The United States changes the grounds for sanctioning the virtual currency service Tornado Cash
WASHINGTON (Reuters) – The U.S. Treasury has broadened its justification for sanctioning virtual currency mixing service Tornado Cash over allegations that it supports North Korea, despite user criticism that the Treasury is targeting a service and not a organization.
In a press release, the Treasury said its Office of Foreign Assets Control had “simultaneously delisted and renamed” the service, changing its rationale from the claim that it supported North Korean hackers to the claim that which he supported the North Korean regime more generally.
The move — which a Treasury official said reflected the service’s support for the North Korean government — still bars Americans from sending and receiving money through the service.
The Tornado Cash ban was first imposed in August on the grounds that the Ethereum coin-mixing service – which can and has been used to mask cybercrime proceeds – was being used by hackers such as the notorious North Korean group Lazarus to launder stolen funds. .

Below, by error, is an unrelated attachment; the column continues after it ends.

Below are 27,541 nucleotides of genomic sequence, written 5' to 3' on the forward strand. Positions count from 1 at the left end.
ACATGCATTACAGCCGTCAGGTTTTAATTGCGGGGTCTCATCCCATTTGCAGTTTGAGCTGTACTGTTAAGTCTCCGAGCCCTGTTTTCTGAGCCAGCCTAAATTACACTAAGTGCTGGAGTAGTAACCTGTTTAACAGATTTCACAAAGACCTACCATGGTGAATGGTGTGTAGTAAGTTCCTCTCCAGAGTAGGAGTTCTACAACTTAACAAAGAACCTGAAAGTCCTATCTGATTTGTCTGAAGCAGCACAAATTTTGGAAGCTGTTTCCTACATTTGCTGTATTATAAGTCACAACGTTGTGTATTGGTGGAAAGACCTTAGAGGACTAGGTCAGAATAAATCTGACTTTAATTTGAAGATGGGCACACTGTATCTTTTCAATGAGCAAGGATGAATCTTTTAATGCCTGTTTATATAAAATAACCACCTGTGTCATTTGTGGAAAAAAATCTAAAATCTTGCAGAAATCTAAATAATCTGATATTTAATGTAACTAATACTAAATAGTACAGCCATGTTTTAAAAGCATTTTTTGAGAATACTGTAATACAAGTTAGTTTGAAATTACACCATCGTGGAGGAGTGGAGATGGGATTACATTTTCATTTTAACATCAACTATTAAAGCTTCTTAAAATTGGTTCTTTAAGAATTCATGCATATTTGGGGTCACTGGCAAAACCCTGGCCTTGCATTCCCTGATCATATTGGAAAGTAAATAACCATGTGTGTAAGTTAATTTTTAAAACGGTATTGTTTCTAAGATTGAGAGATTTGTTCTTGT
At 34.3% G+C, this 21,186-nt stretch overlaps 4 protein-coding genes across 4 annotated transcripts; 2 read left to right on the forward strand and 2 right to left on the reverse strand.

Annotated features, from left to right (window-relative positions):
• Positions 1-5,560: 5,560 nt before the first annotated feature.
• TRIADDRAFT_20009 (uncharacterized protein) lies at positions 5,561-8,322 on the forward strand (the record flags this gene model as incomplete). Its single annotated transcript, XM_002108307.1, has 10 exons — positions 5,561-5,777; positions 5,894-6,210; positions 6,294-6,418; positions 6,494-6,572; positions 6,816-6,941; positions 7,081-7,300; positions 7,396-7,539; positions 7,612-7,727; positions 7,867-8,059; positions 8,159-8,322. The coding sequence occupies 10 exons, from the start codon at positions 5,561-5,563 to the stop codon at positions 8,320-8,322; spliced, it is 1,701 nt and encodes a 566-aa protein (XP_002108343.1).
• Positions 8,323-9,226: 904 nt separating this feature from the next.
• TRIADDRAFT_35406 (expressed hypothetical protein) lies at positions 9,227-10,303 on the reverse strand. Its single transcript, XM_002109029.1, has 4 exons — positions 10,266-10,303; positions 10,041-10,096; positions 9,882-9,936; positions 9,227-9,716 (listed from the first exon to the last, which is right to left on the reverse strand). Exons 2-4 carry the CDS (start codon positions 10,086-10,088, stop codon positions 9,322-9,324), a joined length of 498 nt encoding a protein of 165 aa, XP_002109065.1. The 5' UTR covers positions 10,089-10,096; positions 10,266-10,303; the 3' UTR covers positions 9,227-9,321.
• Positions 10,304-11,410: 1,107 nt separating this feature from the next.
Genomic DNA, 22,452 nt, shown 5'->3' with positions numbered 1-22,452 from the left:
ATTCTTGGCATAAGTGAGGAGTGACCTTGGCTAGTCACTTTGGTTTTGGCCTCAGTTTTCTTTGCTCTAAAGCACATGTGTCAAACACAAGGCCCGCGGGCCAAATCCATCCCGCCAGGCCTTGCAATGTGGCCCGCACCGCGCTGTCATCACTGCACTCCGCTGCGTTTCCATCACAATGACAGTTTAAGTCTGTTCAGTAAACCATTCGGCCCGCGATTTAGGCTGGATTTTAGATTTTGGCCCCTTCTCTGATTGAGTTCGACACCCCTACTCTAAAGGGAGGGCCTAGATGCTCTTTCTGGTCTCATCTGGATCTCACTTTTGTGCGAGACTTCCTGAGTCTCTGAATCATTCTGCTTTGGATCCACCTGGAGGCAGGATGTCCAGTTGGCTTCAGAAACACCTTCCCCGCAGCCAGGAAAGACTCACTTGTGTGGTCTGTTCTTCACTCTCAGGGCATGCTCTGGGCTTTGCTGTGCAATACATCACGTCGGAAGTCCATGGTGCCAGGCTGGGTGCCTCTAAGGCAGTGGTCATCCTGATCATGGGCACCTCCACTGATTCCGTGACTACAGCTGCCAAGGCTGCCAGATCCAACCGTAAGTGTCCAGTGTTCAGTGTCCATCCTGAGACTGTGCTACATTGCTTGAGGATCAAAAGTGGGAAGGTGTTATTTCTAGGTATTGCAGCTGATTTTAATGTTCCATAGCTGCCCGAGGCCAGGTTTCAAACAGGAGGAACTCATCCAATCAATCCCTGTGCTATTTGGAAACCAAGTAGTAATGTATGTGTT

But that move had proved controversial in part because some argued that Tornado Cash was less an organization and more a software bundle. In a lawsuit filed this year, six Texas Tornado Cash users said Treasury officials exceeded their jurisdiction by effectively blocking access to the computer code.
“Tornado Cash is not a person, entity, or organization. It is a decentralized open-source software project that restores some privacy for Ethereum users,” the lawsuit said.
Cryptocurrency trading platform Coinbase backed the lawsuit, saying in a blog post that the government had gone too far “by sanctioning entire technology instead of specific individuals.”
What impact the new designation might have on the trial, if any, was not immediately clear.
The Treasury also announced sanctions against two employees of North Korean state airline Air Koryo.
(Reporting by Raphael Satter; Editing by Josie Kao)